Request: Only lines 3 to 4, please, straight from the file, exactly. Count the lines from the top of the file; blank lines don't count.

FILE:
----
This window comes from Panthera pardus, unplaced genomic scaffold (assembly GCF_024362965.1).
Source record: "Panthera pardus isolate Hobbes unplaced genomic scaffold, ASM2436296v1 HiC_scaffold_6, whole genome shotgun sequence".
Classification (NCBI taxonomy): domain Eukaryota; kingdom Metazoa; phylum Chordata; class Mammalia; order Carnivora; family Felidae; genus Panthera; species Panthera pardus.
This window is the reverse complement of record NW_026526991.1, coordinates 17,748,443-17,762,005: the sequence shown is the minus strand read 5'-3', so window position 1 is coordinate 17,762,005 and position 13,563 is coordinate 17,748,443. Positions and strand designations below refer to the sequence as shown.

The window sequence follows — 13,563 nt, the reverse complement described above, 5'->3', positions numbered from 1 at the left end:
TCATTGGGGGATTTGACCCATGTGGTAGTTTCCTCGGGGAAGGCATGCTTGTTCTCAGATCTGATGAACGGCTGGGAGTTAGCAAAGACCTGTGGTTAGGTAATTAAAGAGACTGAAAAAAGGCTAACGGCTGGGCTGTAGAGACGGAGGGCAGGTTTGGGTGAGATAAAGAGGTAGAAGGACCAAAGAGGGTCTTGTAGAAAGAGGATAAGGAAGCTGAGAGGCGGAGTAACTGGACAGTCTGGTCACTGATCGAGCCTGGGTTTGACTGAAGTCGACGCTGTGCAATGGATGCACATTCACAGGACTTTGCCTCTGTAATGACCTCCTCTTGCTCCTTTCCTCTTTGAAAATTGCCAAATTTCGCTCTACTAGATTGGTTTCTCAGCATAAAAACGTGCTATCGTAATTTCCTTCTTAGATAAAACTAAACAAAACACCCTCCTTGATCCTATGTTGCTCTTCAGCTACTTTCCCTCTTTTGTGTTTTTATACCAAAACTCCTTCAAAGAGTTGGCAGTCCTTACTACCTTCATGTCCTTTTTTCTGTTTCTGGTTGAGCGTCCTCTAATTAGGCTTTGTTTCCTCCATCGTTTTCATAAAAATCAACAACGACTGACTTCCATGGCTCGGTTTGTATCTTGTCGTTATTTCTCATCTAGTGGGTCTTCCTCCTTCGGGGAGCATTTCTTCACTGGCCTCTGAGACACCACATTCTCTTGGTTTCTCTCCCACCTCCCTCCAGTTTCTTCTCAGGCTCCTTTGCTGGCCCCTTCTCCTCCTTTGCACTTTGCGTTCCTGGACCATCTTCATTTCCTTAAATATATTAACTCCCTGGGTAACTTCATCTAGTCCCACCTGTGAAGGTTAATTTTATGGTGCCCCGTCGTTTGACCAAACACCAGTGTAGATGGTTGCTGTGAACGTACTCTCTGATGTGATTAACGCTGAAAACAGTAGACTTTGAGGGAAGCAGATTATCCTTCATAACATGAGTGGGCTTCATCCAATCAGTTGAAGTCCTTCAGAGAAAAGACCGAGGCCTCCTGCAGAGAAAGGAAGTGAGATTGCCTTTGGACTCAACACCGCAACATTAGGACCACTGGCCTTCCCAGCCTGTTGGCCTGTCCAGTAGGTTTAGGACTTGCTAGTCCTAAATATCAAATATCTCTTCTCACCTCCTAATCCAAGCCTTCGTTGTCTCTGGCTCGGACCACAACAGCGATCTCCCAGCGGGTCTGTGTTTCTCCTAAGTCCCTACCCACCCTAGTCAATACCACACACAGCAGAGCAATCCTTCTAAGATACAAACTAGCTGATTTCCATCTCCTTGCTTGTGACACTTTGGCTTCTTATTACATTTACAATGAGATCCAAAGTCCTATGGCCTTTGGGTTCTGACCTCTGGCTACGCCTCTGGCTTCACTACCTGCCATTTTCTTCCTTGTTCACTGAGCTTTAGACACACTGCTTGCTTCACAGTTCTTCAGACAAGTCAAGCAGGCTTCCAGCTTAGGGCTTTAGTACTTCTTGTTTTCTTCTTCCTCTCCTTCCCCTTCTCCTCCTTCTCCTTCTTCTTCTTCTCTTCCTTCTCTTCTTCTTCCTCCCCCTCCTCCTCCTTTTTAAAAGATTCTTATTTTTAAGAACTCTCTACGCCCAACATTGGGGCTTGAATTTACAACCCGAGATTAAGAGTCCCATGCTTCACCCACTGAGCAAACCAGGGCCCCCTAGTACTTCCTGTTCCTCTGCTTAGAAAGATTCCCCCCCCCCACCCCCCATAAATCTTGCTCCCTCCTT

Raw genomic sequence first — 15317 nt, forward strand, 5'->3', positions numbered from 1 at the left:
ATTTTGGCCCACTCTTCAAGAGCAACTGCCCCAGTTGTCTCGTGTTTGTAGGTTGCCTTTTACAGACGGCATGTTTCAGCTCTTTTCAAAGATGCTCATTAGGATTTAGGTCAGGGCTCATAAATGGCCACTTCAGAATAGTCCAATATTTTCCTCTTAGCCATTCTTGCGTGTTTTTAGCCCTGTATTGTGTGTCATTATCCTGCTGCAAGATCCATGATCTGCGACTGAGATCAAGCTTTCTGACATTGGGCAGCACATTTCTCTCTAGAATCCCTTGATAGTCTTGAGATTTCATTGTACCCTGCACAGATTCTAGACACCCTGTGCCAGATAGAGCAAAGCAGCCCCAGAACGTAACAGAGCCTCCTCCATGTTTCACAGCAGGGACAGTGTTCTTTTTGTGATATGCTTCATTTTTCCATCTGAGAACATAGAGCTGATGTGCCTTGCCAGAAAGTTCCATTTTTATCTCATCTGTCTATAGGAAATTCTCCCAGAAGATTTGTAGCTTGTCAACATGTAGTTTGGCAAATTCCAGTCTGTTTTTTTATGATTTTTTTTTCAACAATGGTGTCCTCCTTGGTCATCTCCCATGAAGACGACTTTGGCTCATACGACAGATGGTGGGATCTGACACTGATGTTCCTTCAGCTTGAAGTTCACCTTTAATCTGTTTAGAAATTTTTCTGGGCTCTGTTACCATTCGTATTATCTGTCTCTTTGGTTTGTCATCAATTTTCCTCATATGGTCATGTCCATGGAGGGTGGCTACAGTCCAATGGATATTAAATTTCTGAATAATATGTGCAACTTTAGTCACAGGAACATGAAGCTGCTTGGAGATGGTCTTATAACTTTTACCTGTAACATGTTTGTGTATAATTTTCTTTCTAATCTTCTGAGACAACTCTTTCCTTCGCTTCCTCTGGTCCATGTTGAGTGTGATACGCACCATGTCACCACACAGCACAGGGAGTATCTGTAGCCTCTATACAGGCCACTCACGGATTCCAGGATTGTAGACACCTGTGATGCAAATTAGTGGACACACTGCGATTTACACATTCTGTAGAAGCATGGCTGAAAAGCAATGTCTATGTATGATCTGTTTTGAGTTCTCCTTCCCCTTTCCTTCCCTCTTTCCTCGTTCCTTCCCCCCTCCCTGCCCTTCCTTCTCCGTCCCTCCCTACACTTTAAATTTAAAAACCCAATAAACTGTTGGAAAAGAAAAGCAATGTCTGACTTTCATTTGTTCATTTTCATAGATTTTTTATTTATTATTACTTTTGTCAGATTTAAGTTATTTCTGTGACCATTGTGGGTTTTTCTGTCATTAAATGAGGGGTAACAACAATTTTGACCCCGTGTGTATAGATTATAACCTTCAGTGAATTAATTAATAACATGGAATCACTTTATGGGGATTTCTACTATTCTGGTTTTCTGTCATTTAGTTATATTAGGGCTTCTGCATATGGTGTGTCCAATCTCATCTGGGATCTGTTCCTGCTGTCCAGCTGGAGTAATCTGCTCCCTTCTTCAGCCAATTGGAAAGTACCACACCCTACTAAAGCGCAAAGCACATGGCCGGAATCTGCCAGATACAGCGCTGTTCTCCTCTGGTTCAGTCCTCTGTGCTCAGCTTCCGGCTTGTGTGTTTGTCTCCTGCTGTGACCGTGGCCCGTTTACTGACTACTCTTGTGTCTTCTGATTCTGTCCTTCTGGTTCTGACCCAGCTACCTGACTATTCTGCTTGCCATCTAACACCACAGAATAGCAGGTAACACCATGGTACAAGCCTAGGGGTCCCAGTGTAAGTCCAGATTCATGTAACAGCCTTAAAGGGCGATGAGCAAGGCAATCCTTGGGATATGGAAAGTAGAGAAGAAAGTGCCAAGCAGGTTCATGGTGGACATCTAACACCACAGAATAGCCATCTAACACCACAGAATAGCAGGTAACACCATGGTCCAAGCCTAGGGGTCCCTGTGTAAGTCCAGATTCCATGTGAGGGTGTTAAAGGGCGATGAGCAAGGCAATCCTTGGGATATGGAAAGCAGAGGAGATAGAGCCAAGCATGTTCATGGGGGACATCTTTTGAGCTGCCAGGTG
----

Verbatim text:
Classification (NCBI taxonomy): domain Eukaryota; kingdom Metazoa; phylum Chordata; class Mammalia; order Carnivora; family Felidae; genus Panthera; species Panthera pardus.
This window is the reverse complement of record NW_026526991.1, coordinates 17,748,443-17,762,005: the sequence shown is the minus strand read 5'-3', so window position 1 is coordinate 17,762,005 and position 13,563 is coordinate 17,748,443. Positions and strand designations below refer to the sequence as shown.